Over Population & Inferno

I have been keeping an eye on the Current World Population figures with a view to writing an article when it reaches seven and a half billion.

I was going to wait but I recently watched the film of Dan Brown’s book “Inferno” and was really, really disappointed.

SPOILER ALERT

The whole point of the book was that the “plague” that the “mad scientist” successfully releases turns out not to kill people but to alter their DNA so as to render a random third of the population sterile and thus limit our numbers relatively humanely.

In the film it is a killer plague but our heroes prevent its release just in time so that we can continue to breed our species and the planet to death. (Sorry, that’s a bit dramatic, the planet will be fine and enough creatures will survive to carry on evolution’s great experiment just without us and a lot of other species.)

Well we’re almost at the seven and a half billion humans point, so here goes…………..

The average human now consumes 100,000 tonnes of fresh water, 720 tonnes of metals, 750 tonnes of topsoil and burns 5.4 billion BTUs of (mostly fossil) energy. This is 10 times more than our grandparents.

It takes the Earth 18 months to regenerate what humans consume in a year.

Humans are presently engaged in the greatest act of extermination of other species by a single species, probably since life on Earth began. We destroy an estimated 30,000 species a year. In the last 45 years we have killed off 58 per cent of the world’s large animals.

We contaminate the atmosphere with 50 billion tonnes of greenhouse emissions a year for a total to date of 2 trillion tonnes. This risks accelerated planetary warming reaching 4-5°C by 2100. Under such conditions there will be widespread famines, threatening all of the, by then, 10 billion members of the enlarged human population.

We contaminate the biosphere with 250 billion tonnes of chemicals and wastes each year. These have spread all round the planet from the deep oceans to the highest mountains and most remote regions. The World Health Organisation states “An estimated 12.6 million people died as a result of living or working in an unhealthy environment in 2012 – nearly 1 in 4 of total global deaths”.

We contaminate the oceans with megatonnes of nutrients, CO2 and toxins. This is causing acidification, the collapse of ocean food chains and the spread of 470+ ‘dead zones’ around the planet. Ninety per cent of world fisheries are maxed out.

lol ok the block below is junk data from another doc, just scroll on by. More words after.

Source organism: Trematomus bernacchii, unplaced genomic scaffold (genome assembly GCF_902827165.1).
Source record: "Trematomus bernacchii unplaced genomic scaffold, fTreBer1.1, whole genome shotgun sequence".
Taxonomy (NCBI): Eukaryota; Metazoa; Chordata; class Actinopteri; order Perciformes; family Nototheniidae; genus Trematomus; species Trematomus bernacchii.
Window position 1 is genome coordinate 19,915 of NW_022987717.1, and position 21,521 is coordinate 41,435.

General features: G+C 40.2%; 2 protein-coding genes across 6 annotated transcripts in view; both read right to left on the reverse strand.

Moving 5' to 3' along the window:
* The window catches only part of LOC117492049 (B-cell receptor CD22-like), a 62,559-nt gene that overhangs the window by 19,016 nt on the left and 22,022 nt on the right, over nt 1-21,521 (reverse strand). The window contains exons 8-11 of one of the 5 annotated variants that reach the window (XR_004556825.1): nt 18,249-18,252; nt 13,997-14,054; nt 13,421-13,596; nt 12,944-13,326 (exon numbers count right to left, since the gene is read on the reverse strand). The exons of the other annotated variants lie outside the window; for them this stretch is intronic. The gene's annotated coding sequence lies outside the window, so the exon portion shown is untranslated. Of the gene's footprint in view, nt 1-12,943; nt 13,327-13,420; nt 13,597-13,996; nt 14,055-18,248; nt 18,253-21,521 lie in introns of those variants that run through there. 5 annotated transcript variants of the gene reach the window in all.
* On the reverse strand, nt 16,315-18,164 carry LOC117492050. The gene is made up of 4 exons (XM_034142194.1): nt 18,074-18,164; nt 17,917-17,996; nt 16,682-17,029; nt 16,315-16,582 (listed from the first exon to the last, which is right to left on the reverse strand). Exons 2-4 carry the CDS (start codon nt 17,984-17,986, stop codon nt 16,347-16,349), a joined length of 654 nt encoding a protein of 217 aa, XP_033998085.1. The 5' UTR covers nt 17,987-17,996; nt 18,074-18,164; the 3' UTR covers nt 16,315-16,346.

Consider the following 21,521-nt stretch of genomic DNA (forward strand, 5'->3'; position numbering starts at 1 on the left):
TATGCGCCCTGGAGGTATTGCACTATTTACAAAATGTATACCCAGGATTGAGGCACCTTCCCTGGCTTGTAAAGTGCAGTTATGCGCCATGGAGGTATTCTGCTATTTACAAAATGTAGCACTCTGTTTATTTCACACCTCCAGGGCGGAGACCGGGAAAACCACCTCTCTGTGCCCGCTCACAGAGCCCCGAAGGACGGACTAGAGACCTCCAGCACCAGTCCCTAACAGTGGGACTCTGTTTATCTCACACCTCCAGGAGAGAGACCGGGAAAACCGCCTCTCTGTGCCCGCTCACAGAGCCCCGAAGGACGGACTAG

Global soil loss due to agriculture and development amounts to 75 billion tonnes a year and scientists warn we could run out of topsoil within half a century.

One in nine of us are starving. That’s 795 million people.

Acute water scarcity faces 4 billion humans at least one month a year; a UN report warns that at present rates of use world demand for freshwater will exceed supply by 40 per cent by 2030.

At the time of writing the world’s human population stood at 7,487,326,251

Where’s a Mad Scientist when you need one?

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There’s More Than Enough of Us

Today marks the 250th anniversary of the birth of Thomas Malthus. Malthus was the father of

Malthusianism, which contends that the Earth cannot support unchecked population growth.

250 years ago, the world population consisted of about 800 million inhabitants, and from that moment, it has progressively increased, until the mid-nineteen fifties in a continued, steady way, but since that date, it has been increasing exponentially. Thus, the world population has, since 1950, virtually trebled from 2,519 million to 7,401 million today.

The Buddhist views on procreation and marriage are liberal. Marriage is regarded entirely as a personal and individual concern and not as a religious duty. It is not laid down anywhere that Buddhists must produce children or regulate the number of children they produce.

Although Buddhism does not direct people to give birth, or suggest how many children they have, if any. Buddhist leaders are acutely aware of issues related to overpopulation. The Dalai Lama stated, back in 2008 that if the population grows beyond 6 billion, this will cause great difficulty – (the world population is now approaching 7.5 billion). Therefore, he says, family planning is necessary. In an attempt at humor regarding such a serious subject, he quips that if more people become nuns and monks (therefore practice celibacy) this will help control population growth.

Thich Nhat Hanh, teacher, author of books about contemporary Buddhism, and Nobel Peace Prize nominee, stated in his U.N. World Conference speech, “For a Future to be Possible”:

“Our world is becoming smaller, and even more interdependent with the rapid growth in population . . . It is important to reassess the responsibilities of individuals in relation to each other and to the planet as a whole…

We are finding that the world is becoming one community. We are being drawn together by the problems of overpopulation, dwindling natural resources, and an environmental crisis that threatens the very foundation of our existence on this planet.”

Malthus himself stated that population tends to increase at a faster rate than its means of subsistence and that unless it is checked by moral restraint or by disease, famine, war, or other disaster widespread poverty and degradation inevitably result.